When I say ‘too easy’, I don’t mean it’s too easy to actually do a marathon! No, I mean is too easy to use a marathon to relate goal achievement theory? Maybe it’s so obvious that it seems boring or corny? In this article I’m going to explain why I think not…

I’ve done a marathon, 2 in fact, and have also used goal achievement theory in my own life for over 25 years, so I know full well how the 2 subjects go together.

I watched the London Marathon on Sunday 17th April, the 30th anniversary, and was reminded of my own entry in 2008. It does have a bearing on the point of this article, so let me tell you about it…

I hit 40 in 2006, so wanted to do something to mark the occasion, and running a marathon makes a regular appearance on peoples’ ‘things to do’ lists. I found out how to enter the 2007 London race, and researched a training programme for myself.

When the entry ballot results came through, I had not got a place. However, by then I had already done a lot of training, so decided that on the same day as the race I would do 9 laps of my 3 mile training lap.

That’s what I did, all on my own, and got my own sense of achievement.
As it happened, I *did* get a place in the 2008 London race, so got to take part and enjoy the full atmosphere, completing my 2nd marathon.

I’m not much of a runner, so I really did have to push myself, discipline myself to do the training required. It was up to me whether I did it or not, whether I was prepared to push myself through the regular training schedule.

No-one else was forcing me, no-one else cared if I did it or not, it was 100% a personal thing.

So, sitting watching the 2011 race, polishing my 2008 finisher medal with a cup of tea and a fair amount of chocolate, I found myself inevitably thinking of the goal achievement lessons to be learnt.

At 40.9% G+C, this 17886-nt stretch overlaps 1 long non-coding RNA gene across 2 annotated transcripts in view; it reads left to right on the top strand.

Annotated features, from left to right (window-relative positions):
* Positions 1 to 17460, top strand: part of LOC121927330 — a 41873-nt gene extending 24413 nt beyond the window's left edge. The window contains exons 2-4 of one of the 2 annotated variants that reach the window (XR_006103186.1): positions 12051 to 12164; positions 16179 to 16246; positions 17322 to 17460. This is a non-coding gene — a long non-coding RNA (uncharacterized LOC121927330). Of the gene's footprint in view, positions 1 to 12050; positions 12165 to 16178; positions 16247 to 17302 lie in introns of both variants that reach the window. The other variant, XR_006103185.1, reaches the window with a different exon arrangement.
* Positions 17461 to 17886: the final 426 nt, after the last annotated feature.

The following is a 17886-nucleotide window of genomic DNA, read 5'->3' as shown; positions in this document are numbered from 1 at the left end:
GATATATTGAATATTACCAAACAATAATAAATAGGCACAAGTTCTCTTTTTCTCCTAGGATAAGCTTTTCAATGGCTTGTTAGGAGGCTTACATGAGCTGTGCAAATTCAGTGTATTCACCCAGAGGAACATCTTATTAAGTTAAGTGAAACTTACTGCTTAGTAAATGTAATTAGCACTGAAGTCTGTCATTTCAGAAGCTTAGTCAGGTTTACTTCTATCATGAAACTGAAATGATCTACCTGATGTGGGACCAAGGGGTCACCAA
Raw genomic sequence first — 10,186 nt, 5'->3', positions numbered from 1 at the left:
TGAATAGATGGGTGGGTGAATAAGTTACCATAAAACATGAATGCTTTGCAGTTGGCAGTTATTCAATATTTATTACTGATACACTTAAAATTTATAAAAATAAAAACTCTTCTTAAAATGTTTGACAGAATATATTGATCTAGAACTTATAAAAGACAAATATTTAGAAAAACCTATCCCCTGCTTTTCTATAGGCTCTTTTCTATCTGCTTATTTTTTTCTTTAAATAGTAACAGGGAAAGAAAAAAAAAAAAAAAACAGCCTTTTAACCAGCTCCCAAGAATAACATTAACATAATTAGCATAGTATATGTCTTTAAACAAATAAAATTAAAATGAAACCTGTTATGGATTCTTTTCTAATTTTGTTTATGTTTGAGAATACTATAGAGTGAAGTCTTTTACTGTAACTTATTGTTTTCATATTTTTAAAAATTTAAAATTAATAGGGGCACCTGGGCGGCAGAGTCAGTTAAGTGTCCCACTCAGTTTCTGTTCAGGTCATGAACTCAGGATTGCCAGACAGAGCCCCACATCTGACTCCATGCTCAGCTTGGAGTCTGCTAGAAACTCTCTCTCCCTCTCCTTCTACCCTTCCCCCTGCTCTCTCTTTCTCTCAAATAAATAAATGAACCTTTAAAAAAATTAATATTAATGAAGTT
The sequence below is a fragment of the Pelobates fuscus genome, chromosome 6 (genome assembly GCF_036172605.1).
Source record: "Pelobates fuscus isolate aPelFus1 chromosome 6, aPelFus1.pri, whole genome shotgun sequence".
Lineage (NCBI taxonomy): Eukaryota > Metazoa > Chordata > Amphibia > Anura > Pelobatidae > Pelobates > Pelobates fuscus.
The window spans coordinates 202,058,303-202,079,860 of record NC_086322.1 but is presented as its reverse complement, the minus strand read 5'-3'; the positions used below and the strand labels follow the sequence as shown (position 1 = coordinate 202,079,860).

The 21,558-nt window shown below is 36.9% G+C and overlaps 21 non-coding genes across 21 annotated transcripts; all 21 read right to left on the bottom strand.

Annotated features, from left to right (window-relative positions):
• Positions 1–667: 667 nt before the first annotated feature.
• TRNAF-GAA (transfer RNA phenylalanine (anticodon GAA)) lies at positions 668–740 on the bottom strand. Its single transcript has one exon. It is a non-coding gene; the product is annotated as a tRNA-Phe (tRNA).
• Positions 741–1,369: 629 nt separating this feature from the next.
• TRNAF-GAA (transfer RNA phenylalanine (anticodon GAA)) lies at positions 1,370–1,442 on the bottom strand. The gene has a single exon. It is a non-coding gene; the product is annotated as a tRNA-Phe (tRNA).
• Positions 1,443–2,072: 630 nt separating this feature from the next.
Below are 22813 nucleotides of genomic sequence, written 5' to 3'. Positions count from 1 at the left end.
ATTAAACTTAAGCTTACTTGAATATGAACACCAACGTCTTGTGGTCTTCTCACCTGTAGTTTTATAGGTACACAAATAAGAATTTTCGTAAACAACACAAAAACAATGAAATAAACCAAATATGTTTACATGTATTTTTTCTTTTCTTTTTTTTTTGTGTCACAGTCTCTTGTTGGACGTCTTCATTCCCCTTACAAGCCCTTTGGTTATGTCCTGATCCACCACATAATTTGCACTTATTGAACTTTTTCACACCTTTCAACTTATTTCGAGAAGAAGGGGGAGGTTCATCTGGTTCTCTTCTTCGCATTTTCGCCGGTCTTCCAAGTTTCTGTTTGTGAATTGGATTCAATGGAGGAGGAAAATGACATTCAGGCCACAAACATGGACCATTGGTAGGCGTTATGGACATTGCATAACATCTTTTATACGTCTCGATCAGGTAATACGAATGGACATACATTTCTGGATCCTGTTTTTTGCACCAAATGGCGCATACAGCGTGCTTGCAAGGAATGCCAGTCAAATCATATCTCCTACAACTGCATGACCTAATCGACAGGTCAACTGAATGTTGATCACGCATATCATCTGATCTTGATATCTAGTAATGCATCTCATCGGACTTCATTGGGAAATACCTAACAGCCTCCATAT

The reasons people think a marathon is too easy to use as a goal achievement lesson is simply because it appears to easy for the pieces to fall into place.

You set your goal by deciding to do it, and then visualising the result with a marathon is not hard. You believe you can do it because you see thousands of others do it. You find out about getting trained, and then take the first step, which could be to buy proper running shoes.

Then you take action by starting to train and entering the race. You keep going and push yourself through the hard times, and let me tell you, the hard times do come, both through training and the race itself.

Then at the end you achieve your goal, and it’s marked with a medal.

It’s a classic example of goal achievement formula put into action, but people often believe that it wont apply to their own personal goal, their own personal circumstance.

This could not be further from the truth. As I know, using this formula works with virtually limitless potential. Watching others use it in a marathon does not lessen it’s potency, and in fact I found that using it myself to do a marathon merely drove home how powerful it can be.

So, don’t dismiss the marathon as a simple example of goal achievement. On the contrary, you can hold it as a shining light to follow. You may not want to complete a marathon, but you can use the exact same formula to achieve some amazing results of your own.

I’ve used this goal achievement formula for well over 25 years, to go on some great adventures. You can grab my free 8 Step Goal Achievement formula right now!

 

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1 Comments

  1. Jasmine @ GoalsOnTrack says:

    great post! I’ve been recently using a goal setting app called GoalsOnTrack and it has worked very well. It saves me a lot of time in keeping track of my goals and most importantly it helps me better organize my daily todos towards achieving my goals. You may want to check it out.

 
 

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